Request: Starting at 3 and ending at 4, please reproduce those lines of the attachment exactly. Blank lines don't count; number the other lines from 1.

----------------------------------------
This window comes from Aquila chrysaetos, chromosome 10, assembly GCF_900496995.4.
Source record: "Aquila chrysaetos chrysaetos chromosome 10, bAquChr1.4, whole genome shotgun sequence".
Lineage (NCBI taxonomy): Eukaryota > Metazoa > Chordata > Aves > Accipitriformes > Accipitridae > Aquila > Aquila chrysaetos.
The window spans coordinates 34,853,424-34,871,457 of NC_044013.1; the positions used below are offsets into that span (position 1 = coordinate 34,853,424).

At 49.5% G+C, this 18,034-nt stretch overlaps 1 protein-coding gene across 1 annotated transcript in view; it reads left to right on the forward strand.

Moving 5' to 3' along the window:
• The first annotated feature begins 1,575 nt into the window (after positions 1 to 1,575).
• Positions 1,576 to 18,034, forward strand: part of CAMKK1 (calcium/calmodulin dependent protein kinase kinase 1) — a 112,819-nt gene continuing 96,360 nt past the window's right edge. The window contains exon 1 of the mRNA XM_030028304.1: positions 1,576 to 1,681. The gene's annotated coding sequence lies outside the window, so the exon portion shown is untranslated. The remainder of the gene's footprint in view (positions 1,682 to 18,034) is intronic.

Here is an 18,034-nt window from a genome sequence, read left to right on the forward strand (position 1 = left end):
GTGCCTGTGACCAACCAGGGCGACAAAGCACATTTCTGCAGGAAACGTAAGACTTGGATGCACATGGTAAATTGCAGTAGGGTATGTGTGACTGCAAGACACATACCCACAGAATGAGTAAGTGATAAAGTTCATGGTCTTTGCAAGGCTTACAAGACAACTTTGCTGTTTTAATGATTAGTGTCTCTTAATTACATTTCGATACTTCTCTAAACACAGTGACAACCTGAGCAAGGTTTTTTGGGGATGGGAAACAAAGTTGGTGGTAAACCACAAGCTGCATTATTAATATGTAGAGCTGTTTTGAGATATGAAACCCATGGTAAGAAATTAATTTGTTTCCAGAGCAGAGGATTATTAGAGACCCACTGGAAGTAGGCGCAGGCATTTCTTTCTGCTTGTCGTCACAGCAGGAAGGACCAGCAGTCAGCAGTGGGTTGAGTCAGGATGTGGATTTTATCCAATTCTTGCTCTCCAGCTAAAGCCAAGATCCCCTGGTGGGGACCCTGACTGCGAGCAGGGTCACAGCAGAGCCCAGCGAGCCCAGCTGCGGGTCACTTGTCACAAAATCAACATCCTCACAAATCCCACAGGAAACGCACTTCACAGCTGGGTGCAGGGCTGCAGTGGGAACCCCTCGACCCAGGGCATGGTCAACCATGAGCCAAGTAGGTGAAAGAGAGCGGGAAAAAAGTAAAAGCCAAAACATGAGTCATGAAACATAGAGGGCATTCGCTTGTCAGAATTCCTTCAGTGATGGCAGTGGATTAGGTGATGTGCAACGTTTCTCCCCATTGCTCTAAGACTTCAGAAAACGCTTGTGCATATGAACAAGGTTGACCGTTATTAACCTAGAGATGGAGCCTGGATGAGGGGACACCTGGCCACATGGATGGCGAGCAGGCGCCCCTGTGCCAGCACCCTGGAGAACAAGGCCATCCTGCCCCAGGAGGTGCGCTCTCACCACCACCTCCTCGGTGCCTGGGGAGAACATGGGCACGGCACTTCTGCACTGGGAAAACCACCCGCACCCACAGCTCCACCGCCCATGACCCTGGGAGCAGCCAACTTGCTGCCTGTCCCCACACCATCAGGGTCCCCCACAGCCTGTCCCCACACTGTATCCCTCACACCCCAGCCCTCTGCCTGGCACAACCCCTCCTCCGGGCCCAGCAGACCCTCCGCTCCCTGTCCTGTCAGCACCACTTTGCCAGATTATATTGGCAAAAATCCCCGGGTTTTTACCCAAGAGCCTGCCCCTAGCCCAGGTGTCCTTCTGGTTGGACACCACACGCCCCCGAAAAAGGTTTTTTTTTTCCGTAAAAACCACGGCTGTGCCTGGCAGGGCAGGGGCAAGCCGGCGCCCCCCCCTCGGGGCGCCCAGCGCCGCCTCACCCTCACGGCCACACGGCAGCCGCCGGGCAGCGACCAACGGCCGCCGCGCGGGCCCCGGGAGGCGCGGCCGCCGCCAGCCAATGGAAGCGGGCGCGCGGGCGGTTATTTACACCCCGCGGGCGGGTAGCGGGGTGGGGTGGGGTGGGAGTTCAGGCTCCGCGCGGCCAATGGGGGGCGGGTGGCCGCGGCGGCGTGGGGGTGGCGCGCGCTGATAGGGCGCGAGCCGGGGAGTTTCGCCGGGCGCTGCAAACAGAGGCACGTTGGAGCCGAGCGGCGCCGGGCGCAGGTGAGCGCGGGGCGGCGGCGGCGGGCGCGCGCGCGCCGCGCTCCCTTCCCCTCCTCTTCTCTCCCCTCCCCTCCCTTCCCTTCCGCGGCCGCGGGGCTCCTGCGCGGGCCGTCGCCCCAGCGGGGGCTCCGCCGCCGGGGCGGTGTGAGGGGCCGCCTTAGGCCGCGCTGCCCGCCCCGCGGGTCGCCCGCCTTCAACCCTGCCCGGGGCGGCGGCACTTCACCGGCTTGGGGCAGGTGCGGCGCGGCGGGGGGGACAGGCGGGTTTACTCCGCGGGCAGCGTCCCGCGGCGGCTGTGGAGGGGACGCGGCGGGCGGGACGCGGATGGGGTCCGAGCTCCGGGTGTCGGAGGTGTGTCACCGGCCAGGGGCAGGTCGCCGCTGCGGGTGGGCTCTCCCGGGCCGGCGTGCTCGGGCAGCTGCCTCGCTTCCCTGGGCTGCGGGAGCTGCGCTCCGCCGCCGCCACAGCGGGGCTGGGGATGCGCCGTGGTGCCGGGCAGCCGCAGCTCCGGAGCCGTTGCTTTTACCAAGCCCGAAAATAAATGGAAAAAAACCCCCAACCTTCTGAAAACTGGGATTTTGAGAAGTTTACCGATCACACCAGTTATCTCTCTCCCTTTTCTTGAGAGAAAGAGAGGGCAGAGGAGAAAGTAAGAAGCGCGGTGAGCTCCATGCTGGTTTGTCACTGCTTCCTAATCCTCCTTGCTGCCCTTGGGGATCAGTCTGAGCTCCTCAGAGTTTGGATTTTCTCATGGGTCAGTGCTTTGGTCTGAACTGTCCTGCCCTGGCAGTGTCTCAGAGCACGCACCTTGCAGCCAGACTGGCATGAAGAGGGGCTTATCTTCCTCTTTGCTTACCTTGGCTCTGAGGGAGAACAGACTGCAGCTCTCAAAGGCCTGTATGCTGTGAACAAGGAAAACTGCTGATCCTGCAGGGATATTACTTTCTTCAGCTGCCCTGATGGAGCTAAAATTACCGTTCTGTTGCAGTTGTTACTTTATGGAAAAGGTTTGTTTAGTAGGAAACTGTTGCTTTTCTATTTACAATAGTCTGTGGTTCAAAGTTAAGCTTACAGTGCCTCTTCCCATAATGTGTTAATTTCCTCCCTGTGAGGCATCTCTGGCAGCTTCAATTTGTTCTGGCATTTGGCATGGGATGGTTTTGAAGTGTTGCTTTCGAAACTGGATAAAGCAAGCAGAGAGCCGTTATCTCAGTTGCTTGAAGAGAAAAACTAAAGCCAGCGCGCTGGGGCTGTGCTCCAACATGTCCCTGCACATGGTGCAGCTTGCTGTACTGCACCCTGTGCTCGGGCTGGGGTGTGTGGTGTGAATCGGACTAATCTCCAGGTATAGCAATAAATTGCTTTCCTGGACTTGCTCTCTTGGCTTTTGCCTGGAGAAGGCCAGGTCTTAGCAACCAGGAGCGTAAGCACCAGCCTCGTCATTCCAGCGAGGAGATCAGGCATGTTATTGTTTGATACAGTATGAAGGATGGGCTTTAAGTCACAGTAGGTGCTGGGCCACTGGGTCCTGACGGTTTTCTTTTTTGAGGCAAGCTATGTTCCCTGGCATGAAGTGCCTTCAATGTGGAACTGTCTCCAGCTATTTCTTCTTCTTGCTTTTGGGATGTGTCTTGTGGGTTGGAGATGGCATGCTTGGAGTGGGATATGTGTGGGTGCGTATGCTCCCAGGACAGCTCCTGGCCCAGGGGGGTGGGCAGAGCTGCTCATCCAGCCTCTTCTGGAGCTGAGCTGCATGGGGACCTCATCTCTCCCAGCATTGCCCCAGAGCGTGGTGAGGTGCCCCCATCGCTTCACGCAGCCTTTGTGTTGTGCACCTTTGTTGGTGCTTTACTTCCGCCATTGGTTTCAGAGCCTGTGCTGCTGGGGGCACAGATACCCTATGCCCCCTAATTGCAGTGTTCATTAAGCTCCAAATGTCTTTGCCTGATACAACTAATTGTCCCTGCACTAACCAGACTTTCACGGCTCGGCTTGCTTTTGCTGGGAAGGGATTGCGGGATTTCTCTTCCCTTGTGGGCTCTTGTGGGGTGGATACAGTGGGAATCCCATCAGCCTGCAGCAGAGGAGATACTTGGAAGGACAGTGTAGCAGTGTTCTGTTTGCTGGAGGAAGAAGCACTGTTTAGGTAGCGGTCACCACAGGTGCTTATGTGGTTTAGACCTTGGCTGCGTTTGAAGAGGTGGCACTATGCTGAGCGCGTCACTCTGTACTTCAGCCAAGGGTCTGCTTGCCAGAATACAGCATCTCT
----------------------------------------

Lineage (NCBI taxonomy): Eukaryota > Metazoa > Chordata > Aves > Accipitriformes > Accipitridae > Aquila > Aquila chrysaetos.
The window spans coordinates 34,853,424-34,871,457 of NC_044013.1; the positions used below are offsets into that span (position 1 = coordinate 34,853,424).